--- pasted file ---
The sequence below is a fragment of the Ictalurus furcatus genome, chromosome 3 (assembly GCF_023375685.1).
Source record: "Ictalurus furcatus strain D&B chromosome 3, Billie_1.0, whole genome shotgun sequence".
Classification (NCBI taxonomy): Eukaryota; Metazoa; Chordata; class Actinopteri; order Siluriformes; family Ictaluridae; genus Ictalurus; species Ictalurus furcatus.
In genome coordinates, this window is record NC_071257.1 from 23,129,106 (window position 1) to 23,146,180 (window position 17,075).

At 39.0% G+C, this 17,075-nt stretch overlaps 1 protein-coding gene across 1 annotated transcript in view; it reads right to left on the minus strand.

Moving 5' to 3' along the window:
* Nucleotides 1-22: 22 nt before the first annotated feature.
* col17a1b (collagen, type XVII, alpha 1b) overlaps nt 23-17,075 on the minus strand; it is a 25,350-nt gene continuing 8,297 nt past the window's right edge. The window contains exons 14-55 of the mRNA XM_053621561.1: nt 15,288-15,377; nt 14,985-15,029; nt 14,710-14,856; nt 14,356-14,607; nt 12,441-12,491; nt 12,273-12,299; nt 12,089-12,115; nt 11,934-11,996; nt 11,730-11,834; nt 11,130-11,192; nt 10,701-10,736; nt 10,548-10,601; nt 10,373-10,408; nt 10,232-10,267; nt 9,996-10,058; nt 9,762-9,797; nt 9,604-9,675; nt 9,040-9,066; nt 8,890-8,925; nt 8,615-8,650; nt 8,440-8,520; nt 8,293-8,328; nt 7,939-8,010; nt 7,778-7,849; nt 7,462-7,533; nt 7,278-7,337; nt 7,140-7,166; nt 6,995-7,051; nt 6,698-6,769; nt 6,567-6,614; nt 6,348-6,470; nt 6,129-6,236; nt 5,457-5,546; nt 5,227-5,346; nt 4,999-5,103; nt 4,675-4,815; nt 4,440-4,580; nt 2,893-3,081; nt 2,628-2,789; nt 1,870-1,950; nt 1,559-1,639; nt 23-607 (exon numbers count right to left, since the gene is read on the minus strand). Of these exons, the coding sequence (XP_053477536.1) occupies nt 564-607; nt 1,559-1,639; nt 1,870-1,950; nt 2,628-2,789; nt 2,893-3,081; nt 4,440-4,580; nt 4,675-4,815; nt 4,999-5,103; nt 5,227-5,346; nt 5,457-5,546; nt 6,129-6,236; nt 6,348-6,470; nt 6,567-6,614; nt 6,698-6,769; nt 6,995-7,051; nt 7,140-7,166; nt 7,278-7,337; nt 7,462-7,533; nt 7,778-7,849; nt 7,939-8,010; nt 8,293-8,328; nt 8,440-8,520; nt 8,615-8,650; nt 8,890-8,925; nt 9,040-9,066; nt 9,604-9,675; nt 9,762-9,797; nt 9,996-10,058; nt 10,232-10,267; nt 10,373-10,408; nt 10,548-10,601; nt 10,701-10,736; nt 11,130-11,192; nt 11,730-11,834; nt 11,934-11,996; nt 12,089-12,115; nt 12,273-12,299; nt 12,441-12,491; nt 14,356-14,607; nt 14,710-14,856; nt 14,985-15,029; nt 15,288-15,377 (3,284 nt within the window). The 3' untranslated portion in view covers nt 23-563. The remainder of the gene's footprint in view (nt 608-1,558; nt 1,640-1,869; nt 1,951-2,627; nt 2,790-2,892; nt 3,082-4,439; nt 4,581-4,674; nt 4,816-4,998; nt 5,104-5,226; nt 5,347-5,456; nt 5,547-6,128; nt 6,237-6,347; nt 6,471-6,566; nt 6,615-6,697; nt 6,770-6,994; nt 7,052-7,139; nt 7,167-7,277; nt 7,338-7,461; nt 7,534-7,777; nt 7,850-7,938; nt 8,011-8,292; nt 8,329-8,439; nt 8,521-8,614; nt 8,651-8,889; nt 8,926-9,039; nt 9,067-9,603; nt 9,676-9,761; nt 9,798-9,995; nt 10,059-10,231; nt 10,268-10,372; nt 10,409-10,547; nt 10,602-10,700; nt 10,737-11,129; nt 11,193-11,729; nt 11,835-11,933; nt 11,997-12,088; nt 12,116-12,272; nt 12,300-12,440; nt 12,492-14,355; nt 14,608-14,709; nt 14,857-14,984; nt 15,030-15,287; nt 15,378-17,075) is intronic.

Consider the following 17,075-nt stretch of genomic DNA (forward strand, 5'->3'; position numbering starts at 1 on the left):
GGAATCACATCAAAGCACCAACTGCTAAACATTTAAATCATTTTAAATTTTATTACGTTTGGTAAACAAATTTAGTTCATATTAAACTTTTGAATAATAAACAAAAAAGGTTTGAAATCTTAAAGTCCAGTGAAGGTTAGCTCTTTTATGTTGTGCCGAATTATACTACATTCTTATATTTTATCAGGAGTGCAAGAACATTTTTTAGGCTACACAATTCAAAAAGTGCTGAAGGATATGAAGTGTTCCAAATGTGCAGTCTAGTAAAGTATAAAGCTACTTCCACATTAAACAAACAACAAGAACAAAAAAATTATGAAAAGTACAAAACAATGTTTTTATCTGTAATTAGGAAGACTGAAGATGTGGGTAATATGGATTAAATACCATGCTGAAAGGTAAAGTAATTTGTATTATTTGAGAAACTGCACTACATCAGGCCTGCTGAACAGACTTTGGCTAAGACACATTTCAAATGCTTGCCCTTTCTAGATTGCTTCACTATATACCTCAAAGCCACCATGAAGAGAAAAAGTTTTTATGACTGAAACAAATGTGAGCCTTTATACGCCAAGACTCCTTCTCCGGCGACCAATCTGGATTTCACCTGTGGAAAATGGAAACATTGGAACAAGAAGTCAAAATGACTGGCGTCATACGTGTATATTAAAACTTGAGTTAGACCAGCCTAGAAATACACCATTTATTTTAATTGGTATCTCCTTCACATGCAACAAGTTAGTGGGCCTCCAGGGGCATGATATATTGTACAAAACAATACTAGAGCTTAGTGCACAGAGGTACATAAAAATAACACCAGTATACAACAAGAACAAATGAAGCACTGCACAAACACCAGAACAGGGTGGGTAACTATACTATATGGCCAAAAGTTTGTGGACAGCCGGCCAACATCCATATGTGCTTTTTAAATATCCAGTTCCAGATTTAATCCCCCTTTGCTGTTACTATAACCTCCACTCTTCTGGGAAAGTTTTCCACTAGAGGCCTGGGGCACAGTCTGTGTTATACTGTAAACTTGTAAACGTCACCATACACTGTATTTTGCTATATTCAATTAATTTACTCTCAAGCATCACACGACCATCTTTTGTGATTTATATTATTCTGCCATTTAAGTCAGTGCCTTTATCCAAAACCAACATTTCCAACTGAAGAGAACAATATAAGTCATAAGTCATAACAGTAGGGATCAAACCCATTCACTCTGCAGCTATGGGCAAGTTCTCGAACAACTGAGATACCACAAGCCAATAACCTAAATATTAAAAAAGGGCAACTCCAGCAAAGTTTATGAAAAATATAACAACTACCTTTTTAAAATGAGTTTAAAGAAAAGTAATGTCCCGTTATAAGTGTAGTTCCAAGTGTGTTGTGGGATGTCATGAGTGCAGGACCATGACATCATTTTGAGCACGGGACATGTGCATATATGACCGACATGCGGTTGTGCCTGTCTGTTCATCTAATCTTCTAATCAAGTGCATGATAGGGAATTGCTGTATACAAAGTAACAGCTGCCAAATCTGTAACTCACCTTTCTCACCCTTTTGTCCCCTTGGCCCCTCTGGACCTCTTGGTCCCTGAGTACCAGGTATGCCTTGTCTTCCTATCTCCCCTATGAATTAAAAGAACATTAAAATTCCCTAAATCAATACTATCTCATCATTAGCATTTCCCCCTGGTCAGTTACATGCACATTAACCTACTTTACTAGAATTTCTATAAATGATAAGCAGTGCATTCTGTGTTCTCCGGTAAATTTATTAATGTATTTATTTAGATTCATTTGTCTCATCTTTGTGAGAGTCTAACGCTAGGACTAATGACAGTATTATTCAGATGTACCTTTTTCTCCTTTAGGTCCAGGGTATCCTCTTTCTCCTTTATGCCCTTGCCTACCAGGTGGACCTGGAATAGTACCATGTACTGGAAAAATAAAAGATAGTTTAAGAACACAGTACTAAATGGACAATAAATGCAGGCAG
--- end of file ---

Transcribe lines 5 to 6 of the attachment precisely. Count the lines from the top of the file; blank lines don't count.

At 39.0% G+C, this 17,075-nt stretch overlaps 1 protein-coding gene across 1 annotated transcript in view; it reads right to left on the minus strand.

Moving 5' to 3' along the window: